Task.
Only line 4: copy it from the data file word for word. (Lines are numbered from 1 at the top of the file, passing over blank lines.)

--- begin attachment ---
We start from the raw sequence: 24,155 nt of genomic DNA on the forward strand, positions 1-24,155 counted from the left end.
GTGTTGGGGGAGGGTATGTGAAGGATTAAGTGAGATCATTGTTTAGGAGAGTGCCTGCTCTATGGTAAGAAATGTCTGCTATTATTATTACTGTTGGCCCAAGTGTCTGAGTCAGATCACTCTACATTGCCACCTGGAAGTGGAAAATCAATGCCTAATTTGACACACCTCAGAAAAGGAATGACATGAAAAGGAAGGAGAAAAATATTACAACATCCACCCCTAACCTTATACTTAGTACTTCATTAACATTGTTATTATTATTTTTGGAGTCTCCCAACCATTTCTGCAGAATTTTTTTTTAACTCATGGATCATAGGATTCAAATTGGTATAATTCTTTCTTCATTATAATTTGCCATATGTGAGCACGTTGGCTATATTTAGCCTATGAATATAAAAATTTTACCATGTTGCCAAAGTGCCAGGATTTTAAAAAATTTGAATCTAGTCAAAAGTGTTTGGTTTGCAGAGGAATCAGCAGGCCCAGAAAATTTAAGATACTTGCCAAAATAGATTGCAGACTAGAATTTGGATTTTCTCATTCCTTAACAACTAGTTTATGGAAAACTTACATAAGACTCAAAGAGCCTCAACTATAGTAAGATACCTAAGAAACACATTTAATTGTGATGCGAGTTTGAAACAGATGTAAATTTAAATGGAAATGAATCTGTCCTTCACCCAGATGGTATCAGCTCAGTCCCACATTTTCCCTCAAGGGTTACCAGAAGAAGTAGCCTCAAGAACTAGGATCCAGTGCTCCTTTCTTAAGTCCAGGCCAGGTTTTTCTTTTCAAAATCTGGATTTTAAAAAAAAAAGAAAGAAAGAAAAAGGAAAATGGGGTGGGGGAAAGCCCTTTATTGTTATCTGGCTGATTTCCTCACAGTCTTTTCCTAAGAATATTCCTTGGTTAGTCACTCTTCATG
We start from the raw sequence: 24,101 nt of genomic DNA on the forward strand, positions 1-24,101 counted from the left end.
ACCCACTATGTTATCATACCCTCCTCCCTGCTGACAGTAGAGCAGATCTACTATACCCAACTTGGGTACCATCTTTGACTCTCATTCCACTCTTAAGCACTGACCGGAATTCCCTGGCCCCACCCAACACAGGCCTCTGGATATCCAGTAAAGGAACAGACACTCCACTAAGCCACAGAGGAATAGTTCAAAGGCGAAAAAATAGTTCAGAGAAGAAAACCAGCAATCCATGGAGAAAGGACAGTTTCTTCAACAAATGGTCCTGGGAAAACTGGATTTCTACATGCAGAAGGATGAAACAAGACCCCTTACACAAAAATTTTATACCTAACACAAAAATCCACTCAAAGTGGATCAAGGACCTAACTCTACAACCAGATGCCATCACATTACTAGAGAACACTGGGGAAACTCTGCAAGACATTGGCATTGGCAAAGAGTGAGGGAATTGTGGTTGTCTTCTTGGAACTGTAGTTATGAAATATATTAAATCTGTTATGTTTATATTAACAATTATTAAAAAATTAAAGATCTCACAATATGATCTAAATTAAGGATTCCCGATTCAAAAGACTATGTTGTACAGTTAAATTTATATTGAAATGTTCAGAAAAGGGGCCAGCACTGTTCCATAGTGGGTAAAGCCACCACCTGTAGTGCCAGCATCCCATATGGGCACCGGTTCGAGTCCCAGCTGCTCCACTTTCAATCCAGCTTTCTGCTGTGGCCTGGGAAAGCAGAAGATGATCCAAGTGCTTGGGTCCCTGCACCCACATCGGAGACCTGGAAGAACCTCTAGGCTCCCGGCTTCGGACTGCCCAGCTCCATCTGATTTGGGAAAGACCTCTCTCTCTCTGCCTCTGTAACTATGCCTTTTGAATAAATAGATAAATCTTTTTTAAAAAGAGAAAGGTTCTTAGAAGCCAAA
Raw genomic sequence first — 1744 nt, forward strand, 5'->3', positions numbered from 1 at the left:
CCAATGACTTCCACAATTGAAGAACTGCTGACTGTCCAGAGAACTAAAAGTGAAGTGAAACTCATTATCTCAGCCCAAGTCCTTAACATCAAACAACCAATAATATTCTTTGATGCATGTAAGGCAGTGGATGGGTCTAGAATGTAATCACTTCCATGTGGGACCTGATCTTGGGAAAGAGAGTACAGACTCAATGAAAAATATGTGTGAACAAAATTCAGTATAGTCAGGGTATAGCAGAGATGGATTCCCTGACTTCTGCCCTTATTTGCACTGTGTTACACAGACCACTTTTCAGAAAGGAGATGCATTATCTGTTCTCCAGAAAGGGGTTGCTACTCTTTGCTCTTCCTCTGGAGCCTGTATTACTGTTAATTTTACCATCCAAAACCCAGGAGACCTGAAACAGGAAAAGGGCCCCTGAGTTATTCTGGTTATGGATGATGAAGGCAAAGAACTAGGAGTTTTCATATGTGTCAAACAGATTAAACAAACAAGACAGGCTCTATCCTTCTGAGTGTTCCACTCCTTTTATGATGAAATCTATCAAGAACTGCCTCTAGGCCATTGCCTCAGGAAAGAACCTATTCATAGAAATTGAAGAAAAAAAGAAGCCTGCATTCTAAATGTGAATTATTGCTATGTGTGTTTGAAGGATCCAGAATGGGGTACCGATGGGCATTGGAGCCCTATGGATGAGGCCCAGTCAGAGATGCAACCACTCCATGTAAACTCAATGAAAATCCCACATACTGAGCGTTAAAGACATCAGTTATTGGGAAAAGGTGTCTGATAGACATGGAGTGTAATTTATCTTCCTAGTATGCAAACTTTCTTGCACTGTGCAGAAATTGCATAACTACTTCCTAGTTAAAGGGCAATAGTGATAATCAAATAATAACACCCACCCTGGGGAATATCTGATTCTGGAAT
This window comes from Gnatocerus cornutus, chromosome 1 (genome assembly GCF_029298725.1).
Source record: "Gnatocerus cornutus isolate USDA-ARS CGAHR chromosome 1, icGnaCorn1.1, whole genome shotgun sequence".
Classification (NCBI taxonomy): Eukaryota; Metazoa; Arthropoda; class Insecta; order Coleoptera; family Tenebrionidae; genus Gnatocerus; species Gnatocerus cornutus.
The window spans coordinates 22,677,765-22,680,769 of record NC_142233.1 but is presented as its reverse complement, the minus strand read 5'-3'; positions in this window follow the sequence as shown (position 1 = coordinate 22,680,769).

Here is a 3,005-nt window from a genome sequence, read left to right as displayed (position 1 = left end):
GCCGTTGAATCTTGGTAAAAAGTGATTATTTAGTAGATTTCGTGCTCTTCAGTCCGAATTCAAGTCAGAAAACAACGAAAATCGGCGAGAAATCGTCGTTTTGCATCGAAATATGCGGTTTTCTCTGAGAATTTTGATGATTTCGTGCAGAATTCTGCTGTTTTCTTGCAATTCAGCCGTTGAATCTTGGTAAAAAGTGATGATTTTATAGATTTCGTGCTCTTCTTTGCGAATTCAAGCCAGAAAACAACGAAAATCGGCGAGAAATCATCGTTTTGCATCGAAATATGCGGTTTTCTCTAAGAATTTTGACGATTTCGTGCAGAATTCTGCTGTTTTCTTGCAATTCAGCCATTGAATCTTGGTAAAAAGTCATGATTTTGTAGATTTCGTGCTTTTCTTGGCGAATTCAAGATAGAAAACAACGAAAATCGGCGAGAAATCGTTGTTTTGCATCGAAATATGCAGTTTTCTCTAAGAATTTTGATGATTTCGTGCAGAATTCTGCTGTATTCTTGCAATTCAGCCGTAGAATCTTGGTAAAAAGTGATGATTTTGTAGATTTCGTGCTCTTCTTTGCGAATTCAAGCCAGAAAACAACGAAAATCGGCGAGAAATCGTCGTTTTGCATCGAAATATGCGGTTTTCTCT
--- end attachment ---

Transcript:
ACCCACTATGTTATCATACCCTCCTCCCTGCTGACAGTAGAGCAGATCTACTATACCCAACTTGGGTACCATCTTTGACTCTCATTCCACTCTTAAGCACTGACCGGAATTCCCTGGCCCCACCCAACACAGGCCTCTGGATATCCAGTAAAGGAACAGACACTCCACTAAGCCACAGAGGAATAGTTCAAAGGCGAAAAAATAGTTCAGAGAAGAAAACCAGCAATCCATGGAGAAAGGACAGTTTCTTCAACAAATGGTCCTGGGAAAACTGGATTTCTACATGCAGAAGGATGAAACAAGACCCCTTACACAAAAATTTTATACCTAACACAAAAATCCACTCAAAGTGGATCAAGGACCTAACTCTACAACCAGATGCCATCACATTACTAGAGAACACTGGGGAAACTCTGCAAGACATTGGCATTGGCAAAGAGTGAGGGAATTGTGGTTGTCTTCTTGGAACTGTAGTTATGAAATATATTAAATCTGTTATGTTTATATTAACAATTATTAAAAAATTAAAGATCTCACAATATGATCTAAATTAAGGATTCCCGATTCAAAAGACTATGTTGTACAGTTAAATTTATATTGAAATGTTCAGAAAAGGGGCCAGCACTGTTCCATAGTGGGTAAAGCCACCACCTGTAGTGCCAGCATCCCATATGGGCACCGGTTCGAGTCCCAGCTGCTCCACTTTCAATCCAGCTTTCTGCTGTGGCCTGGGAAAGCAGAAGATGATCCAAGTGCTTGGGTCCCTGCACCCACATCGGAGACCTGGAAGAACCTCTAGGCTCCCGGCTTCGGACTGCCCAGCTCCATCTGATTTGGGAAAGACCTCTCTCTCTCTGCCTCTGTAACTATGCCTTTTGAATAAATAGATAAATCTTTTTTAAAAAGAGAAAGGTTCTTAGAAGCCAAA